# Mathematical proof on helicity of a massive fermion is not Lorentz invariant

What is the mathematical proof that the helicity of a massive spin-$1/2$ fermion is not Lorentz invariant?

Something is Lorentz invariant (e.g., $P_\mu P^\mu$) if it commutes with all the generators of the Lorentz group. Assuming this statement to be correct, the helicity operator, therefore, must not commute with all the generators $\frac{1}{2}\sigma_{\mu\nu}$ of Lorentz transformation. I should also be able to verify that in the limit the mass $m\to 0$, a Lorentz transformation doesn't change the helicity.

Is this line of reasoning sufficient to prove the failure of Lorentz invariance of the helicity operator?

• I've edited the question. Maybe the random downvoter reconsider the downvote or like to explain the reason? – SRS May 26 '18 at 13:07

Let $|\boldsymbol p,\sigma\rangle$ be a one-particle state, with $\boldsymbol p$ being its linear momentum, $$\boldsymbol P|\boldsymbol p,\sigma\rangle:=\boldsymbol p|\boldsymbol p,\sigma\rangle\tag{2.5.1}$$ with $\boldsymbol P$ the momentum operator, the generator of translations.

The label $\sigma$ is called the helicity of the particle. It is defined as the third component of its angular momentum in a special reference frame: $$J_z|\boldsymbol p^\star,\sigma\rangle:=\sigma|\boldsymbol p^\star,\sigma\rangle\tag{2.5.39}$$ with $\boldsymbol J$ the angular-momentum operator, the generator of rotations.

For a massive particle, the special reference frame is taken as the rest frame of the particle, $\boldsymbol p^\star=\boldsymbol 0$. For a massless one, it is taken as the reference frame such that $\boldsymbol p^\star=(0,0,\omega)$, with $\omega$ the energy of the particle.

Ref.1 works out the transformation laws of $|\boldsymbol p,\sigma\rangle$ under Lorentz transformations. In general, it is given by $$U(\Lambda)|\boldsymbol p,\sigma\rangle=\sum_{\sigma'} D_{\sigma\sigma'}(W(\Lambda,\boldsymbol p))|\boldsymbol p,\sigma\rangle\tag{2.5.23}$$ up to an inconsequential normalisation constant. Here, $W$ is a Wigner rotation and $D$ is a representation of the little group of $\boldsymbol p^\star$.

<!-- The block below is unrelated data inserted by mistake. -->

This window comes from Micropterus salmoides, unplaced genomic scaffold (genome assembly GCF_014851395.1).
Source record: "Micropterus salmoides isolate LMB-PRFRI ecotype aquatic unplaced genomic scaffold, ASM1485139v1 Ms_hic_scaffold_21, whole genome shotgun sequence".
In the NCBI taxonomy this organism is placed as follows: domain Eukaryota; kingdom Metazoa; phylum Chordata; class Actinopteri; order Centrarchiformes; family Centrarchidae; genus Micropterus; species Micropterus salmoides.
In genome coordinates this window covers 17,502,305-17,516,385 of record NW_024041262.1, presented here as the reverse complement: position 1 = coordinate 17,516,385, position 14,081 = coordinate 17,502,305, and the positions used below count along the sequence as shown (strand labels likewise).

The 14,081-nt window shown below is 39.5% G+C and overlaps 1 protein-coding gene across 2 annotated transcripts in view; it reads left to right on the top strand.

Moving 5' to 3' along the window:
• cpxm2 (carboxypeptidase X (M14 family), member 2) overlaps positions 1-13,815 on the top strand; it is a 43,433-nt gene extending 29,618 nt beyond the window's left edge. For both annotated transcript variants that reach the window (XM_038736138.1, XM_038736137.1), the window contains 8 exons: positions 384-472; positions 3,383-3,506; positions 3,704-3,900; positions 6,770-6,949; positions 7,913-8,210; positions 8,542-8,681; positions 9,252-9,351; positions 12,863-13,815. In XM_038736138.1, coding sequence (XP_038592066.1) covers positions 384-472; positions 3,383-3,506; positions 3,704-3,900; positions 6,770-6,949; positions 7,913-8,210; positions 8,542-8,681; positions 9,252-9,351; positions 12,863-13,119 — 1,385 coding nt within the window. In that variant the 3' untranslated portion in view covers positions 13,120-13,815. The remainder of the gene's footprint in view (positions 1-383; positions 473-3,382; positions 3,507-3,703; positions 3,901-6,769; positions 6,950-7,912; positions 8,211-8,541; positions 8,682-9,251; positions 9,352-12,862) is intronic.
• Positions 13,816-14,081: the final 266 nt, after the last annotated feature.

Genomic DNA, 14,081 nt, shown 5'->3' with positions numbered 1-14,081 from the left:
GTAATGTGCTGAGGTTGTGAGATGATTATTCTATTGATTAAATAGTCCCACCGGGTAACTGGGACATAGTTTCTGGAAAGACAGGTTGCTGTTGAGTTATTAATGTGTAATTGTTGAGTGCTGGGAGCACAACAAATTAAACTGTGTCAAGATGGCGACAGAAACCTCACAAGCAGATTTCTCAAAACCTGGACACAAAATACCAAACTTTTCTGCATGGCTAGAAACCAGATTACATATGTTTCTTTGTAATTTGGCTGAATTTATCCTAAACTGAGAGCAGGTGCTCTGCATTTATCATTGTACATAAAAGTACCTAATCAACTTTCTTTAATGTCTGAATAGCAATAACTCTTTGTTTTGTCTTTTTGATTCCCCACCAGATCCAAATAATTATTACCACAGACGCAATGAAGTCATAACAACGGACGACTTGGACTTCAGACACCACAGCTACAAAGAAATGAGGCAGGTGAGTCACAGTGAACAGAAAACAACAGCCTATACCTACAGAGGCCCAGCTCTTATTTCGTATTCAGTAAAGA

The key point is that the matrix $D$ for massless particle is diagonal, $$D_{\sigma\sigma'}(W)\mathrm e^{i\theta\sigma}\delta_{\sigma\sigma'}\tag{2.5.42}$$ and therefore the Lorentz transformation $U(\Lambda)$ doesn't change the value of $\sigma$. In the massive case, $D$ is not (in general) diagonal, and therefore Lorentz transformations do change the value of $\sigma$. In short, $\sigma$ is Lorentz invariant for massless particles, and Lorentz covariant for massive ones.

References.

1. Weinberg S. - Quantum theory of fields, Vol.1.
• Great! I have just one doubt. Unlike the operator $P_\mu P^\mu$, the operator $J_z$ is not Lorentz invariant. Shouldn't we also find the transformation of the operator under Lorentz transformation and act the transformed operator on the transformed state to draw the conclusion? @AccidentalFourierTransform – SRS May 29 '18 at 15:21
• @SRS The transformation of $J_z$ is given by Ref.1., eqs. 2.4.18-2.4.24. I'm not sure what you mean though: helicity is given, by definition, by the expression I wrote. If you were to use a different expression, you would calculate something different. – AccidentalFourierTransform May 30 '18 at 14:29

The usual way of seeing this is to note that a boost along the direction of travel of the particle with a speed greater than the particle's speed will flip the direction of the momentum. It does not affect the spin. The helicity, the component of spin along the direction of the particle momentum, therefore changes sign. If the particle is massless then its speed is $c$ and as a boost with $v>c$ is not possible the helicity cannot be changed.

You should be able to get away with e.g. performing a Lorentz transformation on a helicity eigenstate (e.g. a Weyl Spinor), and readily see it is no longer a helicity eigenstate.

I can try to write up some equations showing as much later, if you prefer and feel this line of thinking answers your question.

• That would be fine but I would also be able to check the limit $m\to 0$ in which case a Lorentz transformation doesn't change the helicity. – SRS May 25 '18 at 9:33
• I think I had this derivation exactly as part of a Relativistic QM course (so it can't be that hard :P) – rubenvb May 25 '18 at 10:24